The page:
ecumenical

Journalists may want to ask: When will United Methodist left decide that enough is enough?

Journalists may want to ask: When will United Methodist left decide that enough is enough?

Way back in the 1980s, as the sex wars in the Episcopal Church really began to heat up, I heard a conservative priest tell a joke that gently mocked many of his Anglo-Catholic colleagues on the doctrinal right.

The whole point of the joke is that it is really hard to cut the ties that bind, when people have invested decades of their lives in religious institutions and traditions. And then there are the all-too human, practical details that come into play. In the end, it may be easier to edit the Apostles Creed and modernize the prayer book than it is to split the clergy pension play or divide a denomination’s trust funds.

Which brings us back to that joke that I have shared once or twice in the past. I have left the time-element in the first line intact. Like I said, it’s an old joke.

The year is 2012 … and two Anglo-Catholic priests in the back of National Cathedral are watching the Episcopal presiding bishop and her incense-bearing lover process down the aisle behind a statue of the Buddha, while the faithful sing a hymn to Mother Earth.

"You know," one traditionalist whispers, "ONE more thing and I'm out the door."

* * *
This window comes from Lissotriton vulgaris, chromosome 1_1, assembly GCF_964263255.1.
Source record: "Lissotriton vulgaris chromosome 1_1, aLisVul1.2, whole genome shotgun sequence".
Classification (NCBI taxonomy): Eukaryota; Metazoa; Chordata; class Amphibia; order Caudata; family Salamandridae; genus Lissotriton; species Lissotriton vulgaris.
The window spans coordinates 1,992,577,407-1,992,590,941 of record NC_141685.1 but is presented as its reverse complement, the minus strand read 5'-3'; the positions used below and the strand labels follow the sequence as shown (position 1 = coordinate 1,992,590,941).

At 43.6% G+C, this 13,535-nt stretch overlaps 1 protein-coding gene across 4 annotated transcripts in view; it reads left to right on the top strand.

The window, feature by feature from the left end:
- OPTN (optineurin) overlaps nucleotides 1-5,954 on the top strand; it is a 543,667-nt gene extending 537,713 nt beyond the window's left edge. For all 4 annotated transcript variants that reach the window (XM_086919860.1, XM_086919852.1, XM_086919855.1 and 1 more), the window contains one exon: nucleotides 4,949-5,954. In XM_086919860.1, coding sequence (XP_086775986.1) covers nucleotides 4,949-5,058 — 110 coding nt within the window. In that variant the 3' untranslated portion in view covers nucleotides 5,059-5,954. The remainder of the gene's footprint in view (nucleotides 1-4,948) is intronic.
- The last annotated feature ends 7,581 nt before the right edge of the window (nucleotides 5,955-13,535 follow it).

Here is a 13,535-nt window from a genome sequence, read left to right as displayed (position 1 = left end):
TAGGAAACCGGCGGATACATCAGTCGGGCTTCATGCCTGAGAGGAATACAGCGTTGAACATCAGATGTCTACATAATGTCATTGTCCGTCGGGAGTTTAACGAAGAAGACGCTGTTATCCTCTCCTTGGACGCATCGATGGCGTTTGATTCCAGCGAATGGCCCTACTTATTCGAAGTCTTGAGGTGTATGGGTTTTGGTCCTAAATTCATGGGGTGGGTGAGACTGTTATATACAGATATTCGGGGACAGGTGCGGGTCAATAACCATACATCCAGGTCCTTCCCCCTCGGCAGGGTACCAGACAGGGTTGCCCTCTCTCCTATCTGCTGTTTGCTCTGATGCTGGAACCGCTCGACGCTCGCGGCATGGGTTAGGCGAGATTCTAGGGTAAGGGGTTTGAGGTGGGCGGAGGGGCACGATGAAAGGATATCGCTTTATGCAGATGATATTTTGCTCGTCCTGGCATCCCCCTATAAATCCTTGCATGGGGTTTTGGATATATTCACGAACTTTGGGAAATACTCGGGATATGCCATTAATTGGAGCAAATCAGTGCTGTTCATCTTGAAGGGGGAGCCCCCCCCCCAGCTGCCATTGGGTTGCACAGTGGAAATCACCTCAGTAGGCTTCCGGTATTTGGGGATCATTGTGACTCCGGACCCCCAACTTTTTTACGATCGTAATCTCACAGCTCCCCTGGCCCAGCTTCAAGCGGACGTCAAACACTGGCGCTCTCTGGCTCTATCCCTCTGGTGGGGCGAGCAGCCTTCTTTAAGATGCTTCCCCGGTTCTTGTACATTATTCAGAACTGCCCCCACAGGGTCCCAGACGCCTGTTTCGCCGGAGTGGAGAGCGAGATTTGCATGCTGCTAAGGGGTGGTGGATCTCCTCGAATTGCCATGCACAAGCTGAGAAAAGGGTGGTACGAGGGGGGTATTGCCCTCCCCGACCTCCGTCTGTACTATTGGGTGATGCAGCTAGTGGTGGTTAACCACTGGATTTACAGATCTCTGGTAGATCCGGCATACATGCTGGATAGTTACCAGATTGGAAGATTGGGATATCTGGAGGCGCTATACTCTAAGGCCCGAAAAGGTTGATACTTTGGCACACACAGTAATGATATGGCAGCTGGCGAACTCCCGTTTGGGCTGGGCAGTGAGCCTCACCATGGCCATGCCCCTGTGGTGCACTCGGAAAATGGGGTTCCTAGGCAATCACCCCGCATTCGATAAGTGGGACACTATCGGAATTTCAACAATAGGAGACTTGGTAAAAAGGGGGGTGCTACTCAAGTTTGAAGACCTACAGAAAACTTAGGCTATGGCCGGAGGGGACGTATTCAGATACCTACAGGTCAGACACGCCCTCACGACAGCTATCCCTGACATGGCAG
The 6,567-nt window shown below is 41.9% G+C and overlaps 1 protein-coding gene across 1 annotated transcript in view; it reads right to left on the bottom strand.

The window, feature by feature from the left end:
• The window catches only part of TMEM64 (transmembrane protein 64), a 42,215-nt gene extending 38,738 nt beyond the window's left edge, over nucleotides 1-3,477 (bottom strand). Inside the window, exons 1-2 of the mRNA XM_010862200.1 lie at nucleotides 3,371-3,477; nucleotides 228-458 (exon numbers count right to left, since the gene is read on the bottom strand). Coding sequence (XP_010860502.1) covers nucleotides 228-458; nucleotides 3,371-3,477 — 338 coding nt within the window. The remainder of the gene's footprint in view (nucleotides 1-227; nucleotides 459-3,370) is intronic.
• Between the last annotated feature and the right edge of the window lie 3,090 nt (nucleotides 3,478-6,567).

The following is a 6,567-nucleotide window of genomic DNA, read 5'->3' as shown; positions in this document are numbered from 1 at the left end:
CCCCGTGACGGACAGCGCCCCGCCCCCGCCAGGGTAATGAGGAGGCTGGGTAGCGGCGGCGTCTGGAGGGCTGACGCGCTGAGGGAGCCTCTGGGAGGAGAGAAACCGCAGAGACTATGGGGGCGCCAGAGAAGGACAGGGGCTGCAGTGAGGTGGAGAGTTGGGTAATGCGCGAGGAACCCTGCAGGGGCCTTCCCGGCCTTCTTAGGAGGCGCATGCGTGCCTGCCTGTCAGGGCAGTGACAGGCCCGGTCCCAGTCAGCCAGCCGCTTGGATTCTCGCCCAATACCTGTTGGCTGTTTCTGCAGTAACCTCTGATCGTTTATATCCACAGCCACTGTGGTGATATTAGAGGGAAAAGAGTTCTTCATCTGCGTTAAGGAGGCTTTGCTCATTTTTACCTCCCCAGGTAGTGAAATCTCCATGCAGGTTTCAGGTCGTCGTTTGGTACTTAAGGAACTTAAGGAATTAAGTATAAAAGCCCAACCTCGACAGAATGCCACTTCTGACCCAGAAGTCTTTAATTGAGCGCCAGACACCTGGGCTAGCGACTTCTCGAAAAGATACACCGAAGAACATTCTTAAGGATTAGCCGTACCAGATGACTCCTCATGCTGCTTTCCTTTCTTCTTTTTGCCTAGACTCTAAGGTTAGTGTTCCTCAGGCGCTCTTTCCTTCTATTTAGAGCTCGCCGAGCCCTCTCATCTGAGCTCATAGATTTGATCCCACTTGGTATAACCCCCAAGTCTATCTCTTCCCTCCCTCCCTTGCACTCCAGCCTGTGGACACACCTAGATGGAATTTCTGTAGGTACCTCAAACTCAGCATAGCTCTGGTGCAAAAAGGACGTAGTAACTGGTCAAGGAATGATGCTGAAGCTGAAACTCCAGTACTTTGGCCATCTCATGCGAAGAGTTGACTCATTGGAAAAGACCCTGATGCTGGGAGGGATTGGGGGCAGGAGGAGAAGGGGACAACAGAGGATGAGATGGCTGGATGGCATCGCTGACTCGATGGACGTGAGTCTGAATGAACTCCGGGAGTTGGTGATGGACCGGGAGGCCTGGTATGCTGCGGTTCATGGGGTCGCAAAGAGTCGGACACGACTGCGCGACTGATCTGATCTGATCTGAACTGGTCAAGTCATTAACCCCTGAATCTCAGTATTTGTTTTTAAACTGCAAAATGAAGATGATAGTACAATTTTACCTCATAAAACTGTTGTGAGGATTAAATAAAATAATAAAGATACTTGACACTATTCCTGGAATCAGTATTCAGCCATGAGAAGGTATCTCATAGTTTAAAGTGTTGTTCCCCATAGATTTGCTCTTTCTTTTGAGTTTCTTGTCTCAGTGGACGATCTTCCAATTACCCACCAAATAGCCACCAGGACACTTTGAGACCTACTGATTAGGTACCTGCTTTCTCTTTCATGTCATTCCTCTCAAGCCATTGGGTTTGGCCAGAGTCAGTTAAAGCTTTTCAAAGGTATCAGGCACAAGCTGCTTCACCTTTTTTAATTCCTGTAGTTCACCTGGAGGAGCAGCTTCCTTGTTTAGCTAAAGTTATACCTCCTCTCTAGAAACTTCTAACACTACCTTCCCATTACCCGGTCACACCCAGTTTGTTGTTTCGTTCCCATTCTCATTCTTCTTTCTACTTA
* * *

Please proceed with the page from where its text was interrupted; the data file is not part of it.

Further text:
Right now, in the multi-decade United Methodist Church civil war, things may be close to reaching that point for LGBTQ clergy and their supporters on the denomination’s doctrinal left. What will it take for these believers — who are sincerely convinced that 2,000 years of Christian doctrines on marriage and sex should be changed — to decide that enough is enough?

That’s the key question that I asked during this week’s “Crossroads” podcast. (Click here to tune that in, or head over the iTunes.) What would this old “ONE more thing” joke look like today, if you turned it around — doctrinally speaking — and looked at it from the point of view of United Methodists on the left?

Maybe you would have two United Methodist pastors from the Iliff School of Theology in Denver — long a safe haven for the left — standing at the back of a global General Conference that is being held in a United Methodist stronghold in Africa. They are watching an African bishop walk down the aisle with his wife with his hands in the air singing an evangelical praise song. The service ends with the Rev. Franklin Graham giving an altar call.

One more thing and I’m out the door?

Then what? That was the other half of the equation in this podcast. Follow me through a few “ifs” here.

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